Admitting Guilt: Who ‘do’ us this kind thing?

September 12, 2016 OPINION/NEWS

Clara Sanchiz



Prince Charles Dickson

The secret of change is to focus all of your energy, not on fighting the old, but on building the new” –Socrates.

One of the greatest preachers who ever lived, Charles Haddon Spurgeon, called the ‘prince of preachers’, loved to tell this story: It seems there was a Duke who once boarded a galley ship and went below to talk to the convicts manning the oars.

When he asked several of them what their crimes were, almost every man claimed that he was innocent, blaming someone else, or even accused the judge of taking a bribe.

There was one young man whose reply was different. He said “I deserve to be here, sir. I stole some money. No one is at fault but me. I am guilty.”

When the Duke heard this he shouted, “You scoundrel, you! What are you doing here among all these honest men? Get out of their company at once!” The Duke ordered the young prisoner to be released.

So, the young man was set free, while the rest of the prisoners were left to continue to tug at the oars. The key to his freedom was his admission of guilt.

While we reflect on the story above, I would share with us my admonition in this manner. A few months ago I was in Addis Ababa Ethiopia, need I tell you that I flew Ethiopian Airlines, I would not preach to us about the courtesy of the Airline staff, to the point I was almost offered sanitary ware, all in a bid to make sure that I was fine.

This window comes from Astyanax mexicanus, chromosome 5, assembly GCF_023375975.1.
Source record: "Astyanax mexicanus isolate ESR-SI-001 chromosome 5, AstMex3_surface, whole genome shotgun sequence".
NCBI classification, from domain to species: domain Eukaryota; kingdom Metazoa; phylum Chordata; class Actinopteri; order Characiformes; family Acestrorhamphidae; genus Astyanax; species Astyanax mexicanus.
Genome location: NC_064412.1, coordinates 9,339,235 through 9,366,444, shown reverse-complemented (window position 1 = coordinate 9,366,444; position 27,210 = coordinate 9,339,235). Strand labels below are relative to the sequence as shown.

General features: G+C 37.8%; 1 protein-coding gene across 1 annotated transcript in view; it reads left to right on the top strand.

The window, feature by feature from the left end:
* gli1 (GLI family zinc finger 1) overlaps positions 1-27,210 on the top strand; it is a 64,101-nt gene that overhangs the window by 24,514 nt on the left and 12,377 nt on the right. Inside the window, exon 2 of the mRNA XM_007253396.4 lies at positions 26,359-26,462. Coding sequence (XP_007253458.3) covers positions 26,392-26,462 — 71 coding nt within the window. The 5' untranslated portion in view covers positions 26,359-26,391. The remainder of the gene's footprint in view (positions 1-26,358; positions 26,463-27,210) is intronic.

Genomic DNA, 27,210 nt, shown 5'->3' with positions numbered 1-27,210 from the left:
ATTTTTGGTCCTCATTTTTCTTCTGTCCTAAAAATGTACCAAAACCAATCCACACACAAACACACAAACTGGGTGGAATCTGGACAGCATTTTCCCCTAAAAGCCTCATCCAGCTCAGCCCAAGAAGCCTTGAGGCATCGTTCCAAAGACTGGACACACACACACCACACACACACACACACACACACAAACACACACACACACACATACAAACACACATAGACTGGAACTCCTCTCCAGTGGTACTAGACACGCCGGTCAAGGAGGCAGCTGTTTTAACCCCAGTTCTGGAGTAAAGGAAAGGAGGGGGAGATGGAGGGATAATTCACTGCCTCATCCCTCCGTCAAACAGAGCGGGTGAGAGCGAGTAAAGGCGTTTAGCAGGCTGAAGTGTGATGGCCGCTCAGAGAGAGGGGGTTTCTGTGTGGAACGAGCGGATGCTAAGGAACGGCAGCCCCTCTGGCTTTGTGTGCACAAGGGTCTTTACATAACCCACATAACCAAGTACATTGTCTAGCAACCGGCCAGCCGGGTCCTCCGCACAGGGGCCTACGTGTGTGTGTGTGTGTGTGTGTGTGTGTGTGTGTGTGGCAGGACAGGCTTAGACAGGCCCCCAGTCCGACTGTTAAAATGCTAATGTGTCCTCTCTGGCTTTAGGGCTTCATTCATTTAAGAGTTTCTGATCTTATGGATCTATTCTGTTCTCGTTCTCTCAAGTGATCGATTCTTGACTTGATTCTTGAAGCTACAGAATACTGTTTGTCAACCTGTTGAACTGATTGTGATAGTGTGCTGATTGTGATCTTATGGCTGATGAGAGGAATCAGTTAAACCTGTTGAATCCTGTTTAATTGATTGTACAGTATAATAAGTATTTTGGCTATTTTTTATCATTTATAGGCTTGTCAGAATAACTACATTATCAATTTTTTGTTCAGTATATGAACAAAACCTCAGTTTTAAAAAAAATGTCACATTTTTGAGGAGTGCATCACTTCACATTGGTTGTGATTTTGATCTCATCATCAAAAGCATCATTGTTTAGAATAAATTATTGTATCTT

The airline has the best fleet in Africa, flying the airline makes you embarrassed on behalf of (forgive me for not mentioning name). The Airline is 70 years old this year, apart from accolades such as fastest growing, most profitable, since its first flight from Addis to Cairo in 1946, everything it does reflects its ascendance onto the world stage.

Addis is a beautiful place, they have all the regular problems that beset Africa, there is that battle with Eritrea and other domestic squabbles but it is interesting that 90% of the population earn a living from the land, mainly subsistence farmers. Agriculture is the backbone of the national economy, and the principle exports from this sector are coffee, oil seeds, pulses, flowers, vegetables, sugar and foodstuffs for animals.

I kept reflecting “who do Nigeria this kind thing”…Ethiopia is not a one language nation, it has some 80+ languages and 200 dialects yet they have not finished killing themselves.

You know that gist about the airport being the first impression you get of a nation, the Bole International Airport speaks beautiful volumes, and as I savored it, the vexation of both Nnamdi and Murtala airports in Nigeria just enveloped one’s entire being.

The architectural landscape has been transformed radically by the mid-century. Addis Ababa, I am told, in a very short time the face of the city has changed, the new flower has become a modern city with unique architectural harmony, everywhere is dwarfed by modern glass skyscrapers.